The radio station’s colorful history and widespread support among musicians has made it a virtual treasure chest of musical media, whether it’s the music library itself or related content such as live performances, podcasts and videos, album reviews, blog posts, DJ notes and videos.

KEXP’s website allows users to listen live and to studio performances and archives of recent shows, Starkey said. Visitors also can read about artists and buy music on the site. But currently, much of the vast musical information at KEXP is compartmentalized, unconnected, or not online at all.

“Today if a DJ were going to play a CD or record, we can tell you what it is we’re playing, but we have a hard time telling you that there is all of this related content – we also have 85 related photos, 15 videos, some blog entries, an album review, and some in-studio sessions,” Starkey said.

That’s about to change, thanks to a metadata “warehouse” that KEXP has built with Microsoft. The warehouse stores all of those bits of related data in the cloud and will soon put them at listeners’ fingertips.

Standing in the radio station’s vast music library, Starkey pulls an album from the shelf. On the front cover of this and many other albums and CDs are handwritten notes going back and forth between DJs about what songs are awesome, or “not awesome” – some of the album note conversations span 15 years, Starkey said.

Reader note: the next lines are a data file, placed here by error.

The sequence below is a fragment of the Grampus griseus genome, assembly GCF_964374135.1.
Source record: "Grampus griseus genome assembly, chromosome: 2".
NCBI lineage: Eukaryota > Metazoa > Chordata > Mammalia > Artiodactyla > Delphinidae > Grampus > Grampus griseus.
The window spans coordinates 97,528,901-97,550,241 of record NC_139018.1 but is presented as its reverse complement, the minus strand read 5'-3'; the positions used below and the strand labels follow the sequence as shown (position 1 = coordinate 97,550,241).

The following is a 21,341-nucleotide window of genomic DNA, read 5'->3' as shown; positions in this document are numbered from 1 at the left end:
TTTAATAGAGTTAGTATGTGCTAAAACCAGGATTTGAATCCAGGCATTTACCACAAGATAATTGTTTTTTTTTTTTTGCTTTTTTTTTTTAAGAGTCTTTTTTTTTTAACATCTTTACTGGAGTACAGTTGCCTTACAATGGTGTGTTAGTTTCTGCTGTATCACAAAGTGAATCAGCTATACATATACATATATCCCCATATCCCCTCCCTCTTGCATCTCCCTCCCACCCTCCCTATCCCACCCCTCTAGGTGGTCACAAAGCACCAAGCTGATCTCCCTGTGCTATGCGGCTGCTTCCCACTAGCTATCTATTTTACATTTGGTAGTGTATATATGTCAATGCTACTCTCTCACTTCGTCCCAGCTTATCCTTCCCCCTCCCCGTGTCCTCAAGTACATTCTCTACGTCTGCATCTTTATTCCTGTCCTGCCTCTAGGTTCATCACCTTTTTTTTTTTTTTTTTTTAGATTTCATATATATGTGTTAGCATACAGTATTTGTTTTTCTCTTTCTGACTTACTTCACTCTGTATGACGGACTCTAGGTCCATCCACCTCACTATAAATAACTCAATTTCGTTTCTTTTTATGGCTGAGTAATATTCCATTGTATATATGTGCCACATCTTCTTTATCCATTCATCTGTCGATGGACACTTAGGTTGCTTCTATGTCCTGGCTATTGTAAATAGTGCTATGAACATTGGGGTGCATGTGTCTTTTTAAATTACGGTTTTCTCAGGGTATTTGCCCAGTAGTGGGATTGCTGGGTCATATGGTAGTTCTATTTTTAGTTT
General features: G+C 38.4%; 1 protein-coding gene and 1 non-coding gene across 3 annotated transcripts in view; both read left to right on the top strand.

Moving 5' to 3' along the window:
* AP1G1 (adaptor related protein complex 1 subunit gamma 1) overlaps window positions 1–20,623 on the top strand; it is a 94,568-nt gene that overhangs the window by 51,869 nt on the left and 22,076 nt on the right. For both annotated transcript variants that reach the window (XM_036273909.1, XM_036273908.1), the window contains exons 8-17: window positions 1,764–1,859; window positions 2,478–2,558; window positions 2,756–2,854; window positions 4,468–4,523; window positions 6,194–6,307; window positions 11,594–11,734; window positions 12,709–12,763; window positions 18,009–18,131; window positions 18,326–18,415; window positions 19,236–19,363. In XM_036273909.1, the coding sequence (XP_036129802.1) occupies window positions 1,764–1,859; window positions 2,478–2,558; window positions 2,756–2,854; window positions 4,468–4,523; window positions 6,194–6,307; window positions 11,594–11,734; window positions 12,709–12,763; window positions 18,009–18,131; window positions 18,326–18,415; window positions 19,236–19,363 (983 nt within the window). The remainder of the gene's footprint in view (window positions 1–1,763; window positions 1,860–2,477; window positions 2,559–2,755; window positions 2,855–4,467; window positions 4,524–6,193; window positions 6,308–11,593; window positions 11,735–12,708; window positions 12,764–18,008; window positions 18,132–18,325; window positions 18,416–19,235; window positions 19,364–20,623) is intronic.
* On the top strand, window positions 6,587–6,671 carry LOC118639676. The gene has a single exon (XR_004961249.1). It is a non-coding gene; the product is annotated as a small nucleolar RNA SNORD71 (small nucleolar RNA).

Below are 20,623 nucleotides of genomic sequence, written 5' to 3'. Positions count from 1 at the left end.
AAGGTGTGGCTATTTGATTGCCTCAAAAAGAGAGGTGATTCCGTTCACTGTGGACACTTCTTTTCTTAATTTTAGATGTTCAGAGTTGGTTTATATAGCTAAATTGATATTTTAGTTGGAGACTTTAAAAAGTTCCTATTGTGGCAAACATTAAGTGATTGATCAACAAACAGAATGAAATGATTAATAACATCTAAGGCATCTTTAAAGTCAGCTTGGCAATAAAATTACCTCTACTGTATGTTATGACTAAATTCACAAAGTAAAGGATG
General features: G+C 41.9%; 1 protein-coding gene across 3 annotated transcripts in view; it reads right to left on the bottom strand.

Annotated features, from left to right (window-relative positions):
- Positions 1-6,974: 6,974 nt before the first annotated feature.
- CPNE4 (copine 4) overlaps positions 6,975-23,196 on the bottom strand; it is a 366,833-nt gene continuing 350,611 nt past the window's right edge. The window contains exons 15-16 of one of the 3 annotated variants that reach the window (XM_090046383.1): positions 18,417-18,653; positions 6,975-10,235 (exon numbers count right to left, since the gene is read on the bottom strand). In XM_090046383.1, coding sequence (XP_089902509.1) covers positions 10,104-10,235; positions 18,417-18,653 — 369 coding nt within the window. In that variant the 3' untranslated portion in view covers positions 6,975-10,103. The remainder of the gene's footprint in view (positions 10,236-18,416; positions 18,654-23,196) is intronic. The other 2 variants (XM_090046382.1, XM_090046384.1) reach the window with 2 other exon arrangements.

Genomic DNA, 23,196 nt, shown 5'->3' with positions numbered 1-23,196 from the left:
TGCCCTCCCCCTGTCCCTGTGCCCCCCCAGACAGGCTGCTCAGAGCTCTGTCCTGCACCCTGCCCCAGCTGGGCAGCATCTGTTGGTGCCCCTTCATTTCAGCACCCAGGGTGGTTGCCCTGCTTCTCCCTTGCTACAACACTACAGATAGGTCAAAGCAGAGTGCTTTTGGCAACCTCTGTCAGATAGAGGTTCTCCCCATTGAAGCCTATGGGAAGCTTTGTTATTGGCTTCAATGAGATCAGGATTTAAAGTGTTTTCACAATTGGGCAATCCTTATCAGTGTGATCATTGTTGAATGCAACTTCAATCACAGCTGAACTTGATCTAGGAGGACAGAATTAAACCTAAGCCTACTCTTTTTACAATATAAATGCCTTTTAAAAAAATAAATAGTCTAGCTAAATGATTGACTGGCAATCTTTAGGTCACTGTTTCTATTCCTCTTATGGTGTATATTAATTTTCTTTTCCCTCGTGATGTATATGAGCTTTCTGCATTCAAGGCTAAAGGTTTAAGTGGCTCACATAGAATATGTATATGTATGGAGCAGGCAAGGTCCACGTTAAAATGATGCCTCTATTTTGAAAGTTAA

“That’s the sort of information we’d like to be able to make available to anybody that’s listening,” Starkey said. “It’s taking this type of information that connects our listeners to the artist, and to the DJ, and putting it online connects our listeners to both the artists and the DJs.”

Beginning this spring, listeners can go online (as more and more listeners are wont to do) to – using the metadata system – hunt for nuggets on bands they hear played on the station. The new system also will soon enable a more social experience for listeners, letting them keep track of favorite songs or post favorite content on Facebook, said Eric Schmidt, senior director of Developer and Platform Evangelism at Microsoft.

Few understand this relationship better than Schmidt, who along with being a Microsoft employee is also a longtime KEXP volunteer and weekend DJ.

When he first started helping at the station in 2008, Schmidt looked around and realized there was a huge technology need at the station. The opportunities for a technological makeover ranged from getting employees and volunteers on a unified, capable e-mail and instant messaging system, to larger challenges such as managing a dynamic donor and member database and a massive library of musical and musical content.

Aaron Starkey, KEXP’s manager of online services.

“The mission of KEXP is to enrich the lives of listeners through music discovery,” Schmidt said. “Anything we can do to make that faster, easier, and more enriching that’s what we want to invest in.”

Microsoft also wants has to be tied into being good stewards of the KEXP brand, driving membership, and giving. It’s one thing to say, ‘Hey, we want to help people discover music.’ But if it’s not also motivating people to give, then the model doesn’t work.”